CNN legend Larry King has interviewed virtually every major big-shot celebrity and politician known on earth, from Martin Luther King Jr. to Richard Nixon. He estimates he’s gabbed with 50,000 people, enough to fill Turner Field.
So now the tables are turned. King has written a memoir “My Remarkable Journey” and is willing to be grilled himself to promote the book.
“You’re lucky,” he said by phone from Los Angeles earlier this week. “This is the first day of the tour. I’ve done book tours in the past and by the end, the last thing you want to talk about is the book. Ask me about Tiddlywinks. Ask me about what airplane I flew in! I never liked much talking about myself.”
But here he is gabbing about the man who hired him at CNN, how his show has changed over the years and how tough marriage can be.
AJC: Do you think Ted Turner misses CNN?
King: I think he’s very sad. He loves his restaurant business. He loves hunting and his ranches. But he misses running a broadcast company.
AJC: How has CNN changed since Ted left?
King: It’s more corporate. But they’ve all been very nice to me. I’m happy with the bosses here. Ted, though, was one of those special guys. You don’t run into many Teds in your life.
AJC: It’s been 24 years. How long do you want to keep doing “Larry King Live”?
King: I’m 75. I’m signed through 2011. I don’t feel 75. I feel young. Yesterday, I was talking with [CNN U.S. President] Jon Klein. We were at a Yankee game together. I asked him what happens after 2011. He said, ‘Look — if you still feel as good as you do, keep it as long as you want.’ I have no designs on leaving. I’ll never retire as long as it goes well.
AJC: What’s it like looking at yourself 20 years ago or hearing your old radio shows?
King: I only do that when they do a celebratory tape. I weighed more. In some cases, I looked like the Pillsbury Dough Boy. I smoked a lot back in the day. I haven’t smoked in 22 years. I had a little rougher edge in my voice. I didn’t take care of myself, never exercised. I had a heart attack in 1987 that changed my life. I stopped smoking, started eating better.
AJC: Your show seems to do more celebrity stuff than it used to. What happened?
King: It’s a lot more tabloid now. That’s the nature of the beast. It’s more competitive. When we started, we were it. Now we have to do the murder stories, the missing children, the big Hollywood divorces. But I still get to do national events and politics. It’s more of a mix.
AJC: You squeeze more interviews in an hour now, too, right?
King: I did this thing with Elizabeth Edwards for a full hour. But now we usually do three segements, four different people. People have shorter attention spans. They have Twitter, all these things happening. If you do a full hour on somebody, you have to keep them riveted
AJC: Why a memoir now?
King: I was turning 75. People say to me that I have all these stories. I could have done a much longer book. But they wanted it out for Father’s Day. So we put it together in eight months.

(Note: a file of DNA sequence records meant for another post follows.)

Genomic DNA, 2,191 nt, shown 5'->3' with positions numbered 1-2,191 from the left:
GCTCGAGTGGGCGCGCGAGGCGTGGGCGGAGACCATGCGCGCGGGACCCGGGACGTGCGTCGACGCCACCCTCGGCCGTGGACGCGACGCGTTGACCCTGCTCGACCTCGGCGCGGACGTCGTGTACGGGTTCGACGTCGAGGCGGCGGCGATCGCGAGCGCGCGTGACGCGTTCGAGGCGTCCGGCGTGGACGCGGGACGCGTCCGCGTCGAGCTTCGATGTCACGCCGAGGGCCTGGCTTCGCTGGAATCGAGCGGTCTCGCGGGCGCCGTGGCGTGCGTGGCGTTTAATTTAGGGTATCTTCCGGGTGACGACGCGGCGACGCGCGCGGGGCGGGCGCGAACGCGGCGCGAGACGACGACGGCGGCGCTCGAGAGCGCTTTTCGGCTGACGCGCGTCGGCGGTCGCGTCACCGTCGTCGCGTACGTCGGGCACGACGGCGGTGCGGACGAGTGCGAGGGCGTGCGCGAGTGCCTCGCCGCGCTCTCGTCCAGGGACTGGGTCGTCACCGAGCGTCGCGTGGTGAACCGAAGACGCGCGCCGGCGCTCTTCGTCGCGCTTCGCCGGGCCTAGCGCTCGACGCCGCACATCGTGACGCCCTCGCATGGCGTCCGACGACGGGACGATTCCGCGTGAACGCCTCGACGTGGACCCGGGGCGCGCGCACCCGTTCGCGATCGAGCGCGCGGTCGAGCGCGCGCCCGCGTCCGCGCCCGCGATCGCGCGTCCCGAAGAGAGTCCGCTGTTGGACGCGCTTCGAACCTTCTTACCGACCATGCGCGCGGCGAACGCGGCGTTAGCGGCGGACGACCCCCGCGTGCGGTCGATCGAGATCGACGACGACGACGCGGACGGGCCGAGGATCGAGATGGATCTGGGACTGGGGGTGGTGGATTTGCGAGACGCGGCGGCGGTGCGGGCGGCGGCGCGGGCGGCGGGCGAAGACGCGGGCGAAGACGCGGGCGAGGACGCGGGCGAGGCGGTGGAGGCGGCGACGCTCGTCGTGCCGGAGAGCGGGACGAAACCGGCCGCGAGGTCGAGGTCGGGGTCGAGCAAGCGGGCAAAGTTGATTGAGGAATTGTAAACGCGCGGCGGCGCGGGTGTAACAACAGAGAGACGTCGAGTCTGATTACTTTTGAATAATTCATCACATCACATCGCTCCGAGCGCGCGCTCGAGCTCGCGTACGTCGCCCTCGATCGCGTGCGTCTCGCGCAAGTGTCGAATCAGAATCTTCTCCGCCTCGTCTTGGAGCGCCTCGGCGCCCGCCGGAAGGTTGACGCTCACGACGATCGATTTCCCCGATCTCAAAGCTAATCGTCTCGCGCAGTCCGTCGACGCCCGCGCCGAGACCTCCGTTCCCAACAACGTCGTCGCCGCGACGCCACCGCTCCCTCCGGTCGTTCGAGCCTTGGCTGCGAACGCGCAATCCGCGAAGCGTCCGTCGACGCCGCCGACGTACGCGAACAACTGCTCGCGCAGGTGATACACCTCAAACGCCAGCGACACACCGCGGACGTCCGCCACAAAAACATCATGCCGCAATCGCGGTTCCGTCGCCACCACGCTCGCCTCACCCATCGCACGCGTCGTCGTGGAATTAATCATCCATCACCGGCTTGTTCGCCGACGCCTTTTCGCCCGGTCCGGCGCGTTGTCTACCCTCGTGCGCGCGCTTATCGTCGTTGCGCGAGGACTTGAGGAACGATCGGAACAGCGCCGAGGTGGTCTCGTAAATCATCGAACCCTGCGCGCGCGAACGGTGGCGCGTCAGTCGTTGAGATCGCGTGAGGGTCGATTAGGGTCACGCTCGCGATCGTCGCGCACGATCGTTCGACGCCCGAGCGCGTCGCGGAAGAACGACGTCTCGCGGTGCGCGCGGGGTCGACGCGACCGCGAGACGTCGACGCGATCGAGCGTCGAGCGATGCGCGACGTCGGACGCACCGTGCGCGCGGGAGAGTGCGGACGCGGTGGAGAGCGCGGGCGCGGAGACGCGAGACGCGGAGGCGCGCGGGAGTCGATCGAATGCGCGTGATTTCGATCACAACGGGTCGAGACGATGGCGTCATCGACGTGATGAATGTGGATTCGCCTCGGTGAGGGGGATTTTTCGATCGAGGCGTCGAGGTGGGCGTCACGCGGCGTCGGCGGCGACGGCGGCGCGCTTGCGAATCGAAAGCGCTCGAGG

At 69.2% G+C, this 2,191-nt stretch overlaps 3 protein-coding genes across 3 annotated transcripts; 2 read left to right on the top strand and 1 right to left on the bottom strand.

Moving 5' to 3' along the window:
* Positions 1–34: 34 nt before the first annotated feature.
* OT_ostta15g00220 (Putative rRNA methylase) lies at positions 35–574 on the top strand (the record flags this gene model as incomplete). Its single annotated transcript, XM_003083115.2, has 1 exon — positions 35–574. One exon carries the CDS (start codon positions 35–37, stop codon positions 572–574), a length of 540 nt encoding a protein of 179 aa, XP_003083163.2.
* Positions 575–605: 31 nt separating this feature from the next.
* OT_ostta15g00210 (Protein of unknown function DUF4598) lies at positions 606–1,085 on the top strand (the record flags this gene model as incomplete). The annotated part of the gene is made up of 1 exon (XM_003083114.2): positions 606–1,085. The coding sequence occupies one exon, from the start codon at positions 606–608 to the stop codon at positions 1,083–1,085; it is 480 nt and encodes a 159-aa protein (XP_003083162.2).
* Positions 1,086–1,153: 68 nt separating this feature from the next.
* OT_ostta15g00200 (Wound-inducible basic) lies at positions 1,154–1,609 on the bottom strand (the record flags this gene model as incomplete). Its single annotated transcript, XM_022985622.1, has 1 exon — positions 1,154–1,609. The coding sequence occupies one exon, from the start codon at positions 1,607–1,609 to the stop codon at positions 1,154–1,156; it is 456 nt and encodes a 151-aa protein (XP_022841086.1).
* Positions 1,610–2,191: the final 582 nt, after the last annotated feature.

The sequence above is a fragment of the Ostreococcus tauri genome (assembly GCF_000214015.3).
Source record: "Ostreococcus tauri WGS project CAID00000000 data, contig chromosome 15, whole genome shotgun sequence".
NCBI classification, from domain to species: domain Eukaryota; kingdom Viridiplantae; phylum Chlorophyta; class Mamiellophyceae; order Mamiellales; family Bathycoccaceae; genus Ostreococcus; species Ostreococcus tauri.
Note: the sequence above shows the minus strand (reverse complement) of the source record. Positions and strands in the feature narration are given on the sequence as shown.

AJC: What was the toughest part of your life to recall? The financial problems? The eight marriages?
King: I think it was my father’s death. That still impacts me. I was nine years old. I have a young son who turned 10 and another who’s about to turn nine. They’re both conscious that my father died young. My ten year old is always asking me, ‘How are you feeling? Why are you traveling so much? Take care of yourself!’ He doesn’t want to be without a father. He wants me to see him play baseball with the Dodgers.
AJC: You’re frank about getting arrested, about your faults.
King: As Don Rickles says, “What are they going to do to me now?” And if you tell the truth, you don’t have to remember anything!
AJC: What was it like writing about your marriages?
King: I”ve only been in love three times in my life. Why I got married more times than that, I don’t have a clear answer… But I don’t regret it. I don’t owe any previous wife anything. I’m friendly with them. Sometimes I question people who are married 50 years. How much compromise had they done? How much did they have to give up? Marriage is very difficult, a hard job.
AJC: Why do you approach interviews with minimal prep?
King: It’s more fun that way. It’s how I started interviewing people when I was young and it worked for me. It would drive me nuts preparing so much. I ask short questions. I hate people who show off and talk about themselves all the time and use the guest as as prop.
AJC: I’ve read you aren’t a big fan of the talk shows on the other networks, some which draw bigger audiences than you. [Sean Hannity at Fox News generally doubles King's numbers at 9 p.m. and Rachel Maddow on MSNBC will often beat him among 25 to 54 year olds. But it is true that King remains the top show on most days on CNN.]
King: We still draw a very good audience. We have a pretty good young fan base. I’m not a fan of those other shows. I don’t like it when the host counts more than the guest. I tend not to watch them and not because of ideology. My show is about the guest.
IF YOU GO
“An Evening With Larry King”
Marcus Jewish Community Center
Zaban Park campus
7 p.m, May 31
5342 Tilly Mill Road, Dunwoody
$35 to $65 for nonmembers.
Tickets can be purchased at www.atlantajcc.org, 678-812-4005 or at the MJCCA box office.